Diagnostic and Preventative Services starting at age 1
The American Academy of Pediatric Dentistry recommends that your child’s first dental visit be scheduled by his/her 1st birthday. It is important for your child to become familiar with the dentist and the staff to build trust, making it easier and more relaxing on their future dental appointments. We want to make their first appointment a pleasurable experience, where they will discover new things about their teeth and oral health. While we encourage parents to accompany their child during their examination appointment, we promote self-independence and encourage that you allow our staff to guide your child through their dental treatment. Parent/caregiver education is also essential at your child’s dental visit.
Baby Oral Health Program
bOHP, was founded at the University of Chapel Hill in 2005 and its goal is to educate dentists on the delivery of oral health to infants and children. It also has a “parent portal” to help parents with any questions they may have regarding the care and development of their child’s teeth. It also helps parents locate a pediatric dentist in their area.
Fluoride exposure is important for infants and children between the ages of 6 months and 16 years because the primary (baby teeth) and permanent (adult teeth) teeth are coming in during this time frame. New research shows that topical fluoride from toothpastes, mouth rinses, and fluoride treatments are important to help fight decay and to strengthen the development of teeth.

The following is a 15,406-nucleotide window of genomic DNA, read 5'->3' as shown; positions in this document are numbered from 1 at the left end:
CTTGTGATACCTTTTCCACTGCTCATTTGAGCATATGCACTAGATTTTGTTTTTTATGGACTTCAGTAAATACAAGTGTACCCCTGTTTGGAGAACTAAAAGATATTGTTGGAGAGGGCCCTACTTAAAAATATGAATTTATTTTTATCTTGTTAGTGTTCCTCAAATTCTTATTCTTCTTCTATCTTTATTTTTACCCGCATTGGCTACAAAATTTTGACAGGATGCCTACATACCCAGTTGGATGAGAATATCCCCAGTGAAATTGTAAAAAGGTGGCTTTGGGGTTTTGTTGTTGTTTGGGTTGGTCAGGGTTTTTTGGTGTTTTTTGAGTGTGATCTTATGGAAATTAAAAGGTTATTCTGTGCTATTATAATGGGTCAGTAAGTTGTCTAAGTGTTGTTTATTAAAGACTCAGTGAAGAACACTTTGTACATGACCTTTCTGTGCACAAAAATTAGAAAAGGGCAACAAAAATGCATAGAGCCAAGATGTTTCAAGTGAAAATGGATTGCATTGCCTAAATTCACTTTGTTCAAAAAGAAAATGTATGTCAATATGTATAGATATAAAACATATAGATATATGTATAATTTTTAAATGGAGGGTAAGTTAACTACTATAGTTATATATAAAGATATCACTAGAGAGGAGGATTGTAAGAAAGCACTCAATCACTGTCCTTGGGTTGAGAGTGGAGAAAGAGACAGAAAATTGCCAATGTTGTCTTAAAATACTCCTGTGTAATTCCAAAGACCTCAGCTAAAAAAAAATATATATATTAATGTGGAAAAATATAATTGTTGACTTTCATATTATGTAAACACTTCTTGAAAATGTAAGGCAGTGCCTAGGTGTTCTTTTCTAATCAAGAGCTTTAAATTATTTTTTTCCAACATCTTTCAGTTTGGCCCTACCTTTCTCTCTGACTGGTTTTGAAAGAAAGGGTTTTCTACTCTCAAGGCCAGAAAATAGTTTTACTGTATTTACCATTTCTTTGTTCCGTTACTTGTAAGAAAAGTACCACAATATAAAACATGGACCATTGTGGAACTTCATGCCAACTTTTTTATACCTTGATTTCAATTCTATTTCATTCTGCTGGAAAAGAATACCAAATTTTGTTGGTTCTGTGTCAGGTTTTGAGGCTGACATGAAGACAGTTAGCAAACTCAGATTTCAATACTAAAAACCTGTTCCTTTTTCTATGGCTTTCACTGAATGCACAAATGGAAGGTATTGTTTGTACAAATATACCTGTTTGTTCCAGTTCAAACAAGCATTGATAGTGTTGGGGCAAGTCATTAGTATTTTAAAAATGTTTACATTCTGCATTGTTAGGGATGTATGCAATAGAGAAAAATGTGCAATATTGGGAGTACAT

Four out of five cavities are found on back teeth in children. To protect them from decay, shortly after eruption, sealants are placed. The sealant acts as a barrier to plague, acid, and food. It is applied to the chewing surfaces of back teeth as clear plastic coating.
When do I need to start caring for my child’s teeth?
Caring for your child’s teeth starts at birth. Use a small wet washcloth to wipe their gums. As their teeth start to come in, you should use a small, soft-bristled toothbrush to brush them. Do not use toothpaste with fluoride until your child turns 2, after this age you should only use a pea-sized dab of toothpaste on their brush and encourage them to spit out excess toothpaste after brushing.
It is recommended that you stand behind your child and cradle their head to help them brush their teeth until the age of 4 or 5, by this age they should be able to begin brushing their teeth alone.
Can I use normal toothpath for my child?
Do not use toothpaste with fluoride until your child turns 2, after this age you should only use a pea-sized dab of toothpaste on their brush and encourage them to spit out excess toothpaste after brushing.
When should I teach my child about flossing?
It is never too early to start flossing, it is believed to be the single most important factor in reducing plaque. Daily flossing and brushing should become a routine for your child to prevent cavities, periodontal disease, and other dental problems later in life.